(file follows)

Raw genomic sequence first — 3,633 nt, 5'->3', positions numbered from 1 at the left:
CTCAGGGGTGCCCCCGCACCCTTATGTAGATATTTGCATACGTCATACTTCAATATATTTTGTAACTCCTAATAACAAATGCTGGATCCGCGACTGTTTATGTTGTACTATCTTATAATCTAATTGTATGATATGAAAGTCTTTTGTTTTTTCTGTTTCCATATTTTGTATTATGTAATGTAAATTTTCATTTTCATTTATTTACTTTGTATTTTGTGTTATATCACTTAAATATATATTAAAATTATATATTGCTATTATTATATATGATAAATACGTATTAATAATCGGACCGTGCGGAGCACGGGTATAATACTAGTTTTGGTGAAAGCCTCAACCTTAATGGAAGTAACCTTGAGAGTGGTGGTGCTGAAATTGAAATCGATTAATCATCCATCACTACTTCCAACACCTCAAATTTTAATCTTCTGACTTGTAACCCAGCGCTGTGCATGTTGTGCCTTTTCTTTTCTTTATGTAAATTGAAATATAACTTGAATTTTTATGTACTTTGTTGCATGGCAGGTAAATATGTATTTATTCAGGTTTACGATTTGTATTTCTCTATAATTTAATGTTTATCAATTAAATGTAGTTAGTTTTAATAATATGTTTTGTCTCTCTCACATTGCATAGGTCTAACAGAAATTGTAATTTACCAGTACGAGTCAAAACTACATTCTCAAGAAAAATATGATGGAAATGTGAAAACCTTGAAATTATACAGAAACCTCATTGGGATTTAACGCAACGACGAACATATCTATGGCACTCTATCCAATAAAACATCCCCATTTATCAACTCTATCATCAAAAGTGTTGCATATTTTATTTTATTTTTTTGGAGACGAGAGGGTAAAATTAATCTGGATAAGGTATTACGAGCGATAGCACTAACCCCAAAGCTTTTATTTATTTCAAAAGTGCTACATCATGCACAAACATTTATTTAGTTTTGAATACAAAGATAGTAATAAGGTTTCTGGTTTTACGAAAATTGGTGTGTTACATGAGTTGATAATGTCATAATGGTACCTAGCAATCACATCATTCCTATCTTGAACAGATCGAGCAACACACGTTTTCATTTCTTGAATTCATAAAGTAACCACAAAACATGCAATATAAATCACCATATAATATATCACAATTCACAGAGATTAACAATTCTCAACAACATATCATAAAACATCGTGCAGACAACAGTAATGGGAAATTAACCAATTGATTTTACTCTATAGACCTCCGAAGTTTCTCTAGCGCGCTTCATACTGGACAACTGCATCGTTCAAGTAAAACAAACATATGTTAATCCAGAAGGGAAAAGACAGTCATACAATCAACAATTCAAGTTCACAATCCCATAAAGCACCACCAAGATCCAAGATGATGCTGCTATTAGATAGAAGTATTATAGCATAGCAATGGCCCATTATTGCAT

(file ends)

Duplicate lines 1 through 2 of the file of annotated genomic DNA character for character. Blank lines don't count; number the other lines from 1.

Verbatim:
Raw genomic sequence first — 3,633 nt, 5'->3', positions numbered from 1 at the left:
CTCAGGGGTGCCCCCGCACCCTTATGTAGATATTTGCATACGTCATACTTCAATATATTTTGTAACTCCTAATAACAAATGCTGGATCCGCGACTGTTTATGTTGTACTATCTTATAATCTAATTGTATGATATGAAAGTCTTTTGTTTTTTCTGTTTCCATATTTTGTATTATGTAATGTAAATTTTCATTTTCATTTATTTACTTTGTATTTTGTGTTATATCACTTAAATATATATTAAAATTATATATTGCTATTATTATATATGATAAATACGTATTAATAATCGGACCGTGCGGAGCACGGGTATAATACTAGTTTTGGTGAAAGCCTCAACCTTAATGGAAGTAACCTTGAGAGTGGTGGTGCTGAAATTGAAATCGATTAATCATCCATCACTACTTCCAACACCTCAAATTTTAATCTTCTGACTTGTAACCCAGCGCTGTGCATGTTGTGCCTTTTCTTTTCTTTATGTAAATTGAAATATAACTTGAATTTTTATGTACTTTGTTGCATGGCAGGTAAATATGTATTTATTCAGGTTTACGATTTGTATTTCTCTATAATTTAATGTTTATCAATTAAATGTAGTTAGTTTTAATAATATGTTTTGTCTCTCTCACATTGCATAGGTCTAACAGAAATTGTAATTTACCAGTACGAGTCAAAACTACATTCTCAAGAAAAATATGATGGAAATGTGAAAACCTTGAAATTATACAGAAACCTCATTGGGATTTAACGCAACGACGAACATATCTATGGCACTCTATCCAATAAAACATCCCCATTTATCAACTCTATCATCAAAAGTGTTGCATATTTTATTTTATTTTTTTGGAGACGAGAGGGTAAAATTAATCTGGATAAGGTATTACGAGCGATAGCACTAACCCCAAAGCTTTTATTTATTTCAAAAGTGCTACATCATGCACAAACATTTATTTAGTTTTGAATACAAAGATAGTAATAAGGTTTCTGGTTTTACGAAAATTGGTGTGTTACATGAGTTGATAATGTCATAATGGTACCTAGCAATCACATCATTCCTATCTTGAACAGATCGAGCAACACACGTTTTCATTTCTTGAATTCATAAAGTAACCACAAAACATGCAATATAAATCACCATATAATATATCACAATTCACAGAGATTAACAATTCTCAACAACATATCATAAAACATCGTGCAGACAACAGTAATGGGAAATTAACCAATTGATTTTACTCTATAGACCTCCGAAGTTTCTCTAGCGCGCTTCATACTGGACAACTGCATCGTTCAAGTAAAACAAACATATGTTAATCCAGAAGGGAAAAGACAGTCATACAATCAACAATTCAAGTTCACAATCCCATAAAGCACCACCAAGATCCAAGATGATGCTGCTATTAGATAGAAGTATTATAGCATAGCAATGGCCCATTATTGCAT